Walking back to her car from the telephone booth with the flashing sign of the diner in the night (as if to indicate the lights of a wrecker at the scene of an accident), we hear music that has a vein of dissonance, the ominous notes of the trombones that seem to require resolution. When Nan looks into her rear-view mirror, after having gotten back into her car (to go who knows where) there is no reaction at all to the presence of a back seat driver. The camera takes an outside shot as Nan looks down from the mirror; she does not move her head but merely closes her eyes for a moment, then opens them; more looking in than looking out. 'Azrael', the hitch-hiker, the grim reaper has vanished in this terminative scene. His presence is still there in the back seat but transformed beyond any 'normal' recognition - no longer to be 'seen'. Just like his final appearance here in the back seat is strangely intimated by the insistent and somewhat disturbing camera angles of Nan Adams throughout the episode from this same position (from the back seat). The outside shot has Inger Stevens' face in half shadow, nevertheless we can perceive all of it. In that given moment of her expression, a small hint of a smile, as the camera moves toward the starry heavens, we catch a glimpse through her eyes beyond the wall of the World/Cosmos, or into the very Heart of It. Mortal impasse and existential dread ("A fear just about as vague as its object.") gives way to a faith in some yet unnamed universe and good mystery right here and now - where only fear dies - and where only fear dies there is no death in ....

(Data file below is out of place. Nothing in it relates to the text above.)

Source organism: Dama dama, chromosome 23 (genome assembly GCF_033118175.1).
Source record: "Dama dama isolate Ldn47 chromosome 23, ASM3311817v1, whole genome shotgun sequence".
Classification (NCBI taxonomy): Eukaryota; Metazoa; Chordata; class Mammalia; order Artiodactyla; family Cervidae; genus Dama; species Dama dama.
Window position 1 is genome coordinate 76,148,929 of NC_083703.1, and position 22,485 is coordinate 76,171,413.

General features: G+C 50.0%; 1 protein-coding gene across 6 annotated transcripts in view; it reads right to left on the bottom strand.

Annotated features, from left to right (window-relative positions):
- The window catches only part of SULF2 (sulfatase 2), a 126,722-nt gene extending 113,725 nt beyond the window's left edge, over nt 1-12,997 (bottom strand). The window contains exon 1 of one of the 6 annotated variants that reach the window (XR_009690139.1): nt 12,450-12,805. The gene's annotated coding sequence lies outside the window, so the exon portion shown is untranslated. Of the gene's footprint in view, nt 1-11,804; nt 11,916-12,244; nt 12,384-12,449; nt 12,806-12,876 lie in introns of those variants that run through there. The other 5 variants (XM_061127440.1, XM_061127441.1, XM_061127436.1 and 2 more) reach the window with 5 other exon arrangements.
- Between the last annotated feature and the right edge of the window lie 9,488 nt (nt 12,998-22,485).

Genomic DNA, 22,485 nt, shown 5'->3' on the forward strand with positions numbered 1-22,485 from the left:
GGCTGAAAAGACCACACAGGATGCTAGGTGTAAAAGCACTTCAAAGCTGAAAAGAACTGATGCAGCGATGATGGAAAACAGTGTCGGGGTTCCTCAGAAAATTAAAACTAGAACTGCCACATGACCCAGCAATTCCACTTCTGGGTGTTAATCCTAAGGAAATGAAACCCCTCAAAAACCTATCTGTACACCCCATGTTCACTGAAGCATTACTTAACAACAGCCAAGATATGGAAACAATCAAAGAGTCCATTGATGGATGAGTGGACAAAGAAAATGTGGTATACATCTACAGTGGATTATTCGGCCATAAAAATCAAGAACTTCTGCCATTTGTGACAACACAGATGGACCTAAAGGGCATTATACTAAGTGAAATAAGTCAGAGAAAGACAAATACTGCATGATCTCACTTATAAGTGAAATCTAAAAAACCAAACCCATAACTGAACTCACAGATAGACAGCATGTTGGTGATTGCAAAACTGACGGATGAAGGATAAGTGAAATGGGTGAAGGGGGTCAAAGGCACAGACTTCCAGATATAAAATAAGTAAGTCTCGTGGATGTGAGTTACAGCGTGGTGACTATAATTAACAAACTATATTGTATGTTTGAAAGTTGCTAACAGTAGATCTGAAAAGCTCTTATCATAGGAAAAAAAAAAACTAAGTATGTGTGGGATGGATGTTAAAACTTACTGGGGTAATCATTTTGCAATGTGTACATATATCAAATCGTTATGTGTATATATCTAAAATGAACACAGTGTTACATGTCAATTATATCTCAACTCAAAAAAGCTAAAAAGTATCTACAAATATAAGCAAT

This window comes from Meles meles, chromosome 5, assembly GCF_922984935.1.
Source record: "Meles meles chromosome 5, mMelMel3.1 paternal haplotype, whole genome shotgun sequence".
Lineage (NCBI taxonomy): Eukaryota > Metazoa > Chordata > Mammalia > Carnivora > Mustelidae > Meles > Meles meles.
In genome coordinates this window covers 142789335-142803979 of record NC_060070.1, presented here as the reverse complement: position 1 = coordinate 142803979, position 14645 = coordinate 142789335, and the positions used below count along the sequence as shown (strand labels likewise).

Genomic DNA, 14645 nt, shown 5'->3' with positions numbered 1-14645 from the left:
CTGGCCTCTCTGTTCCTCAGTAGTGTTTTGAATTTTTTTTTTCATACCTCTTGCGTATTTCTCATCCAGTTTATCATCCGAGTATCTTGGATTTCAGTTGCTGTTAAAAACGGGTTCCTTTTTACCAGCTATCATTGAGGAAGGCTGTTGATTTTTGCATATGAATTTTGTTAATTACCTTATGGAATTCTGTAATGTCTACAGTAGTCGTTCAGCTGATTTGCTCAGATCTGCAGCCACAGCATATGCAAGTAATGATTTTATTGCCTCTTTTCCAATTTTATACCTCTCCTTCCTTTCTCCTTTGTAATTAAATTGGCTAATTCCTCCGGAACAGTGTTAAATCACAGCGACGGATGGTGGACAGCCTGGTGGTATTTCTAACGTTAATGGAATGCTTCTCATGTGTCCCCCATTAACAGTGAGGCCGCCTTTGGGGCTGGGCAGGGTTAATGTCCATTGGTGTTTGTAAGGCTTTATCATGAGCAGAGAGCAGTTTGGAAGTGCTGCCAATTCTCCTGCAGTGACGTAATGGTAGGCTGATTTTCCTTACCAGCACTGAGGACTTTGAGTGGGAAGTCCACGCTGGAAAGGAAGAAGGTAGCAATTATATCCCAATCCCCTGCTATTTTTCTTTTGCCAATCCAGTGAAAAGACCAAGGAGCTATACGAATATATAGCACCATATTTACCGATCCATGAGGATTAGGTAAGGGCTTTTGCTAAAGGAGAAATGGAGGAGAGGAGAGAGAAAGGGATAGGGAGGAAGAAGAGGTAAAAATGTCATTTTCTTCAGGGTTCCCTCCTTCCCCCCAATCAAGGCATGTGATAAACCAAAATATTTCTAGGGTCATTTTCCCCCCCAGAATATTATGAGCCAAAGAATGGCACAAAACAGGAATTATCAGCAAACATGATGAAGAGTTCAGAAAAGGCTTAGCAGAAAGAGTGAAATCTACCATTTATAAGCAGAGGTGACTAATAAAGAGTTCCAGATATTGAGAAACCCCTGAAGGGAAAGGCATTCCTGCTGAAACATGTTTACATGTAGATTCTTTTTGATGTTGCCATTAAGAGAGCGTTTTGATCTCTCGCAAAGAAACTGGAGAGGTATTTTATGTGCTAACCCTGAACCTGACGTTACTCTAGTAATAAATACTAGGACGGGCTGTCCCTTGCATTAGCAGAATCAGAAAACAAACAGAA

...THE TWILIGHT ZONE."
"Mortal impasse and existential dread gives way to a faith in some yet unnamed universe and good mystery right here and now ....."
This same thing happens in the sci-fi classic movie Rocketship X-M at the 'end', except instead of Nan Adam's face to look at we have the last words of Dr. Lisa Van Horn. Check it out!